1&1 And United Domains Submit Joint RFC Proposal

eco International interviewed Neal McPherson (Portfolio Manager at 1&1 Internet SE) & Tobias Sattler (Chief Information Officer at united-domains AG & Vice Chairmen of the ICANN Registrar Stakeholder Group) on their joint RFC proposal for a standardized Registry Reporting Repository for accredited domain name registrars.

eco: For those who don’t know you: Who are you, and what do you do?

Neal McPherson: I’m a Portfolio Manager at 1&1 Internet SE, where I manage our relationships with registries and external partners.

Tobias Sattler: I’m the Chief Information Officer (CIO) at united-domains AG and one of the Vice Chairs of the Internet Corporation for Assigned Names and Numbers (ICANN) Registrar Stakeholder Group. In this position, I also oversee the joint Registry and Registrar TechOps initiative, which is designed to address technical and operational challenges in the domain industry.

eco: What exactly is a Registry Reporting Repository?

Neal: A Registry Reporting Repository is a standardized document repository managed by domain registries for their accredited registrars. Some registries generate numerous reports which can be used by registrars for their daily work, such as financial analysis, transaction lists, premium domains, blocked domain names, etc. These documents can vary considerably in scope and content. The objective of our proposal is to establish a standardized system that will make it easier to access relevant documents and reports.

Tobias: Our draft requires that each registry operates an SFTP server with the same basic configuration. The individual documents and their formats are not included in our proposal. We would like to keep these separate from each other in order to facilitate and speed up a possible adaptation as an RFC.

eco: What is an RFC?

Tobias: RFC stands for “Request for Comments” – meaning technical and organizational documents that either describe an Internet standard or have an informative or experimental nature. RFC can come from many sources, such as the Internet Engineering Task Force (IETF), the Internet Research Task Force (IRTF), the Internet Architecture Board (IAB) or independent authors.

eco: What does a Registry Reporting Repository offer and who benefits from it?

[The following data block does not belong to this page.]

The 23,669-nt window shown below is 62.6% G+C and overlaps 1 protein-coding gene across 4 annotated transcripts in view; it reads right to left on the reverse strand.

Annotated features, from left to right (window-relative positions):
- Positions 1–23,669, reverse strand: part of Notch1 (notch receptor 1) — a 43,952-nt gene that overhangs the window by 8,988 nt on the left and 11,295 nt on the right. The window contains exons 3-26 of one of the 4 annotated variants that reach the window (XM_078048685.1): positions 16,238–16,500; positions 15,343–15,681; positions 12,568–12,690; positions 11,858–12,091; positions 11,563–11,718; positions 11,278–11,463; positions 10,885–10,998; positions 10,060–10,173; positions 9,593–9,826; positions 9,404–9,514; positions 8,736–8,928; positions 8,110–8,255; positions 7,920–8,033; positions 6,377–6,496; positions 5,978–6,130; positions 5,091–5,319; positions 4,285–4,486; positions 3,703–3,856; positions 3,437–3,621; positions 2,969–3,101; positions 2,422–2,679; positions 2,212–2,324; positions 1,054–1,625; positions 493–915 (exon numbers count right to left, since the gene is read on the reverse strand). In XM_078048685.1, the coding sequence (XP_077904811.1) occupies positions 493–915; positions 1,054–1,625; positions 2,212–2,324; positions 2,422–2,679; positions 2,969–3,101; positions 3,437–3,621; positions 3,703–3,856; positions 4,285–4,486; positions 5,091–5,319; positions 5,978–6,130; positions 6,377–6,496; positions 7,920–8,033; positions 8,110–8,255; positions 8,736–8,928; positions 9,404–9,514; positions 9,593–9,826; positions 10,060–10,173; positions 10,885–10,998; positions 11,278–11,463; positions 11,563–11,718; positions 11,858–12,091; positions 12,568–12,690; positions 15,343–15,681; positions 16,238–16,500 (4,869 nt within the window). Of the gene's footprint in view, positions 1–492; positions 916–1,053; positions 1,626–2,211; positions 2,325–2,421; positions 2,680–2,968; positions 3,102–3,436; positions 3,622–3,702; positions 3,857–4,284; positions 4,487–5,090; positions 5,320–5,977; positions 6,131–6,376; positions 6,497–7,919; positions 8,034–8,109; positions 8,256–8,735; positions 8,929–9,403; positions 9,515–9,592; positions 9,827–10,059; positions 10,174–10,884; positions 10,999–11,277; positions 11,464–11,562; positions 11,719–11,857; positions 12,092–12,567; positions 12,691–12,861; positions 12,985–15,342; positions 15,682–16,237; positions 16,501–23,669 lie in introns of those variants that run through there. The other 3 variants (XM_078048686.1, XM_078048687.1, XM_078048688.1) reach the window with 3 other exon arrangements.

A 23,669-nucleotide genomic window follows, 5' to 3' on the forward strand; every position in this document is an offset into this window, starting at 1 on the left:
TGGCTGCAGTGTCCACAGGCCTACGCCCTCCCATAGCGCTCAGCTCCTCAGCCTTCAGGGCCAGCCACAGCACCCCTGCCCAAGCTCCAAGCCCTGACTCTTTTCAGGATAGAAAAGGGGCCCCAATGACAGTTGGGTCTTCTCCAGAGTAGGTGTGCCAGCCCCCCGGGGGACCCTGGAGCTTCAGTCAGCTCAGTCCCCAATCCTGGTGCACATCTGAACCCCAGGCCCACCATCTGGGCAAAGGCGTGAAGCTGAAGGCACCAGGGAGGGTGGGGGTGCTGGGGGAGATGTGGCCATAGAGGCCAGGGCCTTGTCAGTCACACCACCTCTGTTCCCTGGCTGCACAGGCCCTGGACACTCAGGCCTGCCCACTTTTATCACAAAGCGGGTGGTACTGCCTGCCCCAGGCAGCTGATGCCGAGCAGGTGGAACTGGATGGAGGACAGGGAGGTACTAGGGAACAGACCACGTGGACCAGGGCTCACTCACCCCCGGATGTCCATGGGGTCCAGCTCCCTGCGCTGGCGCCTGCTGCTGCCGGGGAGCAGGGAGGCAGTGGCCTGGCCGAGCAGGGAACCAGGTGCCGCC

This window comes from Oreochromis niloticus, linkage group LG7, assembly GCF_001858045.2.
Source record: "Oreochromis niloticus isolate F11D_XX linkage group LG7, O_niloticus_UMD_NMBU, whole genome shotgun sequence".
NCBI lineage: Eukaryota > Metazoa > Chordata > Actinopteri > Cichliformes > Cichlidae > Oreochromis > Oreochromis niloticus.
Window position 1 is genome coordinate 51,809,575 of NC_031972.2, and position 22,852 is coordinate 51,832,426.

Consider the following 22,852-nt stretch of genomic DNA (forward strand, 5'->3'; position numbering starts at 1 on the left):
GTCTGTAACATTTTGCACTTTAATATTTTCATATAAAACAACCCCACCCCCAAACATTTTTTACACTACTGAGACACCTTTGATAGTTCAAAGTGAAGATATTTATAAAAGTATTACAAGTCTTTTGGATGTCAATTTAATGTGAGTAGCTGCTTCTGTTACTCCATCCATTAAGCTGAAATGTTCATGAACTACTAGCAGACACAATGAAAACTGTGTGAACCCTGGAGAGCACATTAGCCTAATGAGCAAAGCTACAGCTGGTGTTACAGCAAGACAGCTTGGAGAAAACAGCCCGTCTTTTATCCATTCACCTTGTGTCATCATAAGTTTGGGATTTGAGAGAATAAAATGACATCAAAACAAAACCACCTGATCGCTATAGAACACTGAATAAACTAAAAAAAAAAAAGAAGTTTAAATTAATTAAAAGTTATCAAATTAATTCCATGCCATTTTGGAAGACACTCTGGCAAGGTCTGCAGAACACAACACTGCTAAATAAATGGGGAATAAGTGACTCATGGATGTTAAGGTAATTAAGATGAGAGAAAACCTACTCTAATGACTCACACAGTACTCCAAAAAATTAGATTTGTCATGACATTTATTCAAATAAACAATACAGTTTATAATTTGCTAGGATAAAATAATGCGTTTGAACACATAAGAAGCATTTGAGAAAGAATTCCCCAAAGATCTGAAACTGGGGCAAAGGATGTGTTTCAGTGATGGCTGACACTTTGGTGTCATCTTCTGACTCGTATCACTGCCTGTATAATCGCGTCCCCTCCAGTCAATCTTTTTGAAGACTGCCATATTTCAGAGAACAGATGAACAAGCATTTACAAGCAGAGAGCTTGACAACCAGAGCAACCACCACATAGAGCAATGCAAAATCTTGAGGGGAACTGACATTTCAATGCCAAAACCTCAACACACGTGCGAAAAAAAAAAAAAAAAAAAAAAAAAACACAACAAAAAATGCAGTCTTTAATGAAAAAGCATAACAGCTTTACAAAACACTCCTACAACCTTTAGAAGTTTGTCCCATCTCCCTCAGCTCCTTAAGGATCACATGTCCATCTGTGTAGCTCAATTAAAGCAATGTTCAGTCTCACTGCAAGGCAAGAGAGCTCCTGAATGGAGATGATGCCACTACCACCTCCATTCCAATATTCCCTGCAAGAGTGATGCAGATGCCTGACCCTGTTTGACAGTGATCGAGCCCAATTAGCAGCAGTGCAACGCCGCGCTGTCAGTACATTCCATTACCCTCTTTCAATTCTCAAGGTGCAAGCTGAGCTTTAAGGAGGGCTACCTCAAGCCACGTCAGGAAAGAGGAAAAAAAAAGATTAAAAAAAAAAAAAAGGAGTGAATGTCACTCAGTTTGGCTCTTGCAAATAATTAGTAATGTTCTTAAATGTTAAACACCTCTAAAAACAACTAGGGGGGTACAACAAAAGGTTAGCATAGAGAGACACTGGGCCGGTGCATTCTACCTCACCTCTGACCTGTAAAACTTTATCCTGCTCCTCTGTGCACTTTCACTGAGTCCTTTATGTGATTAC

Neal: Most registries already have their own system, but they often have a different structure. The aim of our proposal is to create and establish a unified standard in order to make it much easier for registrars to use these repositories.

Tobias: In the long term, a standardized system would allow more registrars to use the reports provided by registries, and the industry will benefit through increase in understanding that arises from this.

eco: Why did you decide to write an RFC?

Neal: When I submitted the first proposal for this topic to the TechOps initiative, it was not my intention to write an RFC. However, it became clear from the discussions that an RFC would increase the overall acceptance for the proposal. This is why we decided to follow this path and we hope we can bring it to a successful conclusion.

Tobias: An RFC has a certain status, which makes it easier to refer to in discussions. The work on another Registry Maintenance Notifications draft has also familiarized me with the IETF process, so I wanted to help Neal to publish a document as soon as possible, so that his proposal didn’t get bogged down.

eco: You have now submitted a draft – what happens next?

Tobias: The first draft has been submitted to the IETF and is open for comments. We are looking forward to feedback. However, this document is only the first of many more steps. We want to discuss and improve the draft further in the TechOps initiative. If there are no additional proposals or requests for amendments, we will submit this draft to the IETF REGEXT Working Group in order to have it adopted as Best Current Practice RFC.

eco: Do you have already other ideas?

Neal: Of course, we also want to submit another RFC draft for the documents themselves, so that not only the SFTP server, but also the structure and content of the reports can be standardized. This would greatly simplify automated evaluation and further processing.

Tobias: In addition, there are many other topics that we are looking at in the TechOps initiative. We want to use the momentum to discuss new ideas and, if appropriate, submit them as an RFC.

eco: Thank you for your time and insight. We wish you all the best with your initiative!

Both: You are welcome!

eco Interview with Neal McPherson and Tobias Sattler